Angola could reduce the amount of beverages it imports, totalling 60 billion kwanzas per year, by making use of the installed capacity of the country’s beverage industry, estimated at 3 billion litres per year, according to an estimate from the Angolan Industrial Association (AIA).
In a statement cited by newspaper Jornal de Angola, the AIA said that the national beverage industry was responsible for over 12,000 direct jobs and had capacity to distribute its products across the whole of Angola, using both its own means of transport and a network of agents and distributors.
In the statement, the AIA noted that replacing imports in the beverage sector could have a significant impact on reducing traffic at Angola’s ports, as thousands of containers arrive in Angola each year loaded up with beverages.
Recently the minister for Industry, Bernarda da Silva, set 2017 as the deadline for the country’s self-sufficiency in terms of beverages, saying that the government had been working on protecting Angola’s beverage industry by reducing imports of alcoholic beverages, soft drinks, water and juices.
In order to protect beverage production, the minister said, initiatives were being carried out that, in a short time, would mean that the country would no longer import the current amounts of beverages.
In 2012 the Angolan government raised customs taxes on imported products, according to the minister, “to reduce external dependence, diversify the economy and increase available jobs.”
The Angolan government ahs recently focused on re-launching the industrial sector by opening industrial hubs in a number of provinces.
At the end of 2011, the Luanda/Bengo Special Economic Zone (ZEE) Luanda/Bengo was launched in order to establish a sustainable economic and social hub and a centre for regional development.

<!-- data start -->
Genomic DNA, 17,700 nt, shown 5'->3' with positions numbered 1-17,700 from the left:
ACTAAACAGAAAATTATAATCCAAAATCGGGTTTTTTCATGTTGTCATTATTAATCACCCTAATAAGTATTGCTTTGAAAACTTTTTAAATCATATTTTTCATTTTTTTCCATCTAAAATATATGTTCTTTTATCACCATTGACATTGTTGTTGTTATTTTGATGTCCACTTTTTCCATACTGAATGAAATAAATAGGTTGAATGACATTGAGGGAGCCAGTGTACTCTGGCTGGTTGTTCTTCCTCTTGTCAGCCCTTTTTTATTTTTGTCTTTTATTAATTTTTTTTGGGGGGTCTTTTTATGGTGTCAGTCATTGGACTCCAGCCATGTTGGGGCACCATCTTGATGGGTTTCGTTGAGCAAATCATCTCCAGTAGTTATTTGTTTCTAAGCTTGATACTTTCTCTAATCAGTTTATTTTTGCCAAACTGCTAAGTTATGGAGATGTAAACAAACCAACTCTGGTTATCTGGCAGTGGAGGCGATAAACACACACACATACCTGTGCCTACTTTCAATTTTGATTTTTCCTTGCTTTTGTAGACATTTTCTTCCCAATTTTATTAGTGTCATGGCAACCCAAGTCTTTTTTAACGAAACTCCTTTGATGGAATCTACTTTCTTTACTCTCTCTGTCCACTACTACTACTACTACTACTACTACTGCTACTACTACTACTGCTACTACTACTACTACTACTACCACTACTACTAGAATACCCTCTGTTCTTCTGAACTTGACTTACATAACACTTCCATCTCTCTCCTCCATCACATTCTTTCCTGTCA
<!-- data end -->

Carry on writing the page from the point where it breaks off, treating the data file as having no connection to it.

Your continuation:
The ZEE project became home to the first eight factories, with a view to diversifying Angola’s economy and making it more competitive in the goods and services market. The eight units are, Angolacabos, for fibre optic cables, Indutize, for paints and varnishes, Mateletrica, electrical materials, Mangotal, metallic structures, Pivangola, irrigation materials, Pipeline Angola, PVC pipes, and the fencing and wire factory, Vedatela.
The economic zone, which covers an area of 8500 hectares, is located in the municipal areas of Viana, Cacuaco, Icolo, and Bengo in Luanda province, and Dande, Ambriz and Nambuangongo in Bengo province.
The project outlines construction of 73 factories in total and provides areas with infrastructure and services so that by 2015 Angola can become a first choice for installation of industrial units and other businesses.
Along with the ZEE, other activities have been underway at the industrial hubs of Fútila (Cabinda), Soyo (Zaire), Catumbela (Benguela) and Matala (Huíla), in the Cassinga industrial and mining hub (Huíla) and the agro-industrial perimeter of Pungo-Andongo (Malange).
In the textile, clothing and footwear industry, Angola has taken its first steps by re-launching cotton cropping, recovery and development of textile production by re-launching textile factories Textang II, in Luanda, África Têxtil, in Benguela, and Satec, in Dondo, which had been at a standstill for over 20 years. (macauhub)